In 2021, Kaiser Permanente continued to respond urgently to the staggering health and economic toll of the COVID-19 pandemic on the communities we serve.
Together with our partners, we addressed the most critical health needs in our community: COVID-19 prevention and vaccination; food, housing, and economic security; and mental health and wellness. We prioritized support of low-income communities and communities of color, who continue to bear an unequal burden from the pandemic.
Protecting hard-hit communities
COVID-19 vaccines became widely available in 2021, but some communities hard hit by the pandemic faced barriers to getting vaccinated. Kaiser Permanente collaborated with public health departments, community health centers, and other trusted community and faith partners to address vaccine concerns and make it easy for people to get vaccinated.
For example, we funded GLIDE Foundation, which held 28 pop-up vaccine clinics in the Tenderloin neighborhood, providing more than 2,600 vaccines to individuals experiencing homelessness and those with little or no income. Our grant to the City of South San Francisco funded vaccine confidence outreach and language and appointment assistance in predominately Latinx neighborhoods, assisting 5,200 people to get vaccinated.
Providing critical support for social health needs
Good health requires more than high-quality medical care. Social health factors such as having enough healthy food and a safe place to live are also essential. As the economic fallout from the COVID-19 pandemic wears on, Kaiser Permanente is intensifying efforts to meet the critical social health needs of our community.
Our $150,000 grant to the San Francisco-Marin Food Bank helped it expand training and support for San Francisco and Marin County school staff to enroll 2,000 eligible households in CalFresh and other food programs. Along the San Mateo County coast, our funding helped Pacifica Resource Center provide housing-focused case management and housing plans to assist 75 unhoused individuals.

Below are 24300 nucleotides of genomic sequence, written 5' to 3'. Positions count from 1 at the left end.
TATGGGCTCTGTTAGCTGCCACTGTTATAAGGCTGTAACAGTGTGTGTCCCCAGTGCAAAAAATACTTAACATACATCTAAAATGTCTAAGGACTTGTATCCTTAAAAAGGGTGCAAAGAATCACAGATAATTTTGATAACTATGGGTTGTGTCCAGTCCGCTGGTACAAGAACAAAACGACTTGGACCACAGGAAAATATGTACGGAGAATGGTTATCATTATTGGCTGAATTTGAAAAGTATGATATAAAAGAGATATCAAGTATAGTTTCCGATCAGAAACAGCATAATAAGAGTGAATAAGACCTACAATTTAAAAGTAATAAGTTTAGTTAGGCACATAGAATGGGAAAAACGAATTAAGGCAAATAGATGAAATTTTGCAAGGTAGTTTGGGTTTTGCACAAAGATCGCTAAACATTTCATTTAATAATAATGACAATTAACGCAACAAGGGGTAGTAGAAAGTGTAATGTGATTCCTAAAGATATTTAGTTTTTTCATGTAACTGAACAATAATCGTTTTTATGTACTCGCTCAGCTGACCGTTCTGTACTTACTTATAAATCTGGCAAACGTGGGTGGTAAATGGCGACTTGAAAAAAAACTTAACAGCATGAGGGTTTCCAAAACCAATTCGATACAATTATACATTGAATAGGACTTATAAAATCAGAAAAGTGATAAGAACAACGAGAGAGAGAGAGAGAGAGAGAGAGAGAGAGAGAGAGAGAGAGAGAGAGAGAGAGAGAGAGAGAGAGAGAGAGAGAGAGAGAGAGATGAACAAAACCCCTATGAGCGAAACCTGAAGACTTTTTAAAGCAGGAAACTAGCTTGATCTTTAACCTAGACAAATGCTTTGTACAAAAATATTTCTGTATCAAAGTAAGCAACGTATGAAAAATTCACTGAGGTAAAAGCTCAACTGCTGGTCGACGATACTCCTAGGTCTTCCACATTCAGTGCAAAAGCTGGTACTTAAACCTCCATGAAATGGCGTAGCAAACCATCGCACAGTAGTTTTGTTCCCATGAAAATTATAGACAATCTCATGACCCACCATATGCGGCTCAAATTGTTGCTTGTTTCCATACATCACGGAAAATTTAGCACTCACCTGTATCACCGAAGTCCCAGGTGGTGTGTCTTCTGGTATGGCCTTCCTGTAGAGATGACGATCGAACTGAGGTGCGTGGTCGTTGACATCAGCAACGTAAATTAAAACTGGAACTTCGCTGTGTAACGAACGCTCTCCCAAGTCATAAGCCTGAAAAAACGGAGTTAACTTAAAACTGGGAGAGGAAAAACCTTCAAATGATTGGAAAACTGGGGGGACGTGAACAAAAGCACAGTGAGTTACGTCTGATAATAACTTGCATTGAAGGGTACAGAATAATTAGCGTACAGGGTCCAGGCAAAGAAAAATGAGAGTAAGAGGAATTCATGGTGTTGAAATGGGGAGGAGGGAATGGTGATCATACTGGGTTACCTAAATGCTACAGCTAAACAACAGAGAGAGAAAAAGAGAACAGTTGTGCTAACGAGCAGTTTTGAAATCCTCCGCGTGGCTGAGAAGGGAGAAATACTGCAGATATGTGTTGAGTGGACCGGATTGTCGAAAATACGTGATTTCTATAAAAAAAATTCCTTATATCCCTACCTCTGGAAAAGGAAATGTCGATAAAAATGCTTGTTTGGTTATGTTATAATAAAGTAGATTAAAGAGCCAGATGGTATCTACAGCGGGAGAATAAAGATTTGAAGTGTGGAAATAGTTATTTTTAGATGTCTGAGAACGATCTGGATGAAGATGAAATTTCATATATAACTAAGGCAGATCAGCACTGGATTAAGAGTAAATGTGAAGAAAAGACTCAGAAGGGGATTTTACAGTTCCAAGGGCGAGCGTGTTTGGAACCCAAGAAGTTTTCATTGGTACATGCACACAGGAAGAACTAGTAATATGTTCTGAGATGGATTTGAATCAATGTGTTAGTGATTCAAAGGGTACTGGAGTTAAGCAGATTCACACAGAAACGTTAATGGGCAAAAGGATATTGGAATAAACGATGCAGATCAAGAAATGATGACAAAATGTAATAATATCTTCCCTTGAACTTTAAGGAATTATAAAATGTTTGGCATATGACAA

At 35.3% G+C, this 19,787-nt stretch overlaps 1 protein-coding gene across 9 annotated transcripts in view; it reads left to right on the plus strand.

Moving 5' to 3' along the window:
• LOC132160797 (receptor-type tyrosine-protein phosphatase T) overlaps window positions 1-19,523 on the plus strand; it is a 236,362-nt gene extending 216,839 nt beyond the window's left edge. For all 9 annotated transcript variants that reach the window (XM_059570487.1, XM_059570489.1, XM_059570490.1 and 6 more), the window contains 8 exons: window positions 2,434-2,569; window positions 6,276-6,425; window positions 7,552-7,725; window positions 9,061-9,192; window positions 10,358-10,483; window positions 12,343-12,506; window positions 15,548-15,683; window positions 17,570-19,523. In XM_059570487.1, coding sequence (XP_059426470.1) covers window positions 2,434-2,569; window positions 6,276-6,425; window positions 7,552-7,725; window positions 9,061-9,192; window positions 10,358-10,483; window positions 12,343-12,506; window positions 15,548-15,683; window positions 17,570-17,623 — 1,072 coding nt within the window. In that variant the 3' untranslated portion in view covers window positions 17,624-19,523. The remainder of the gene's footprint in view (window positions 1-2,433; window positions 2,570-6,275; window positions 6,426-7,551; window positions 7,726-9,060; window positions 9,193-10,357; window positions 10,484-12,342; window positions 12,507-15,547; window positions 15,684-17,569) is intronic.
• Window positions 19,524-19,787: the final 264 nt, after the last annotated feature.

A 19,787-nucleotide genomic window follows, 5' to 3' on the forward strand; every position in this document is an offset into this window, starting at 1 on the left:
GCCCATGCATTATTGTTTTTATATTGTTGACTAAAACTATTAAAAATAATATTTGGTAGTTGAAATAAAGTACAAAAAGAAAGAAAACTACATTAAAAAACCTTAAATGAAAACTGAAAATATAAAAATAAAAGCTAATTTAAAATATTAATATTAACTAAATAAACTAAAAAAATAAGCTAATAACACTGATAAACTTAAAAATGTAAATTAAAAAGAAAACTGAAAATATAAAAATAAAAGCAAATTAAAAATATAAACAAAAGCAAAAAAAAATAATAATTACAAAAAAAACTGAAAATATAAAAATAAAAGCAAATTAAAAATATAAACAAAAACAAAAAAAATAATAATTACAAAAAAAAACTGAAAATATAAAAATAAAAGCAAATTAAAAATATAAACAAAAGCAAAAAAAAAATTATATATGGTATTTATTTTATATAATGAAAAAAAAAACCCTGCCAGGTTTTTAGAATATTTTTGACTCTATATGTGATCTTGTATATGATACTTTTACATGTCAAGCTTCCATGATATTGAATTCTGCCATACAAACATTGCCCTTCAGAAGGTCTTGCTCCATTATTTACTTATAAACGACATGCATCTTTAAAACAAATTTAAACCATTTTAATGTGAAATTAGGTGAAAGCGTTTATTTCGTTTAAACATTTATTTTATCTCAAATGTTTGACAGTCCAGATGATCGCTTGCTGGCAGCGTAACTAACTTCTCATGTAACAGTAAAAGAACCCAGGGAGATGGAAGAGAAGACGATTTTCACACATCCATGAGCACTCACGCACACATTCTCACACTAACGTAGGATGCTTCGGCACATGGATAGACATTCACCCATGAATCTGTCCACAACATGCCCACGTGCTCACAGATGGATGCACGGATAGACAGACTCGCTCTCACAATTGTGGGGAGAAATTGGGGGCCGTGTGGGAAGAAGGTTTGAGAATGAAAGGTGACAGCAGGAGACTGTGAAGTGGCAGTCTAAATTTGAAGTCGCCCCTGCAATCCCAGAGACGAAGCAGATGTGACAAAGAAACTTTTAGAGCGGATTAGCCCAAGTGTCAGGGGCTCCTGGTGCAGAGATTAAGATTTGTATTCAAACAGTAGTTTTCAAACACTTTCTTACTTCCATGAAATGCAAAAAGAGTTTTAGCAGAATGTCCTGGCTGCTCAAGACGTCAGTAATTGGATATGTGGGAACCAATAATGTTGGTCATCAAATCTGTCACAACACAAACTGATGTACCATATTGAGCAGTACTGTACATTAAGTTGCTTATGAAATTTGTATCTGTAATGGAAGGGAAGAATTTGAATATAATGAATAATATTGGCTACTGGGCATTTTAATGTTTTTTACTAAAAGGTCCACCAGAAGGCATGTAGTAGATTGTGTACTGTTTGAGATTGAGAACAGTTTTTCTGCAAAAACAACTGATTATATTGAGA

Improving access to mental health care
Against the backdrop of a national shortage of mental health care professionals, the COVID-19 pandemic has exacerbated mental health needs in the community. In response, Kaiser Permanente is using its resources, reach, and partnerships to improve access to community mental health services and expand the mental health workforce pipeline.
Our support of The University of California, San Francisco’s Alliance Health Project helped fund the training of a diverse cohort of graduate students pursuing counseling careers who are typically underrepresented in the mental health workforce. Our 2-year $100,000 grant to Daly City Youth Health Center funds trauma-informed training for teachers and staff and support for student’s mental health resiliency at 5 Jefferson Union High School District schools.
By the Numbers
2021 Greater San Francisco
Medical Financial Assistance
care and coverage
Youth and adults reached
through Educational Theatre
In grants, donations
and direct support
Medical residents trained
in our Graduate Medical
Community health priorities
As part of our commitment to improve health and health equity in our community, every 3 years we conduct a rigorous and collaborative community health needs assessment. For 2021, Kaiser Permanente identified the following significant health priorities in our Greater San Francisco communities.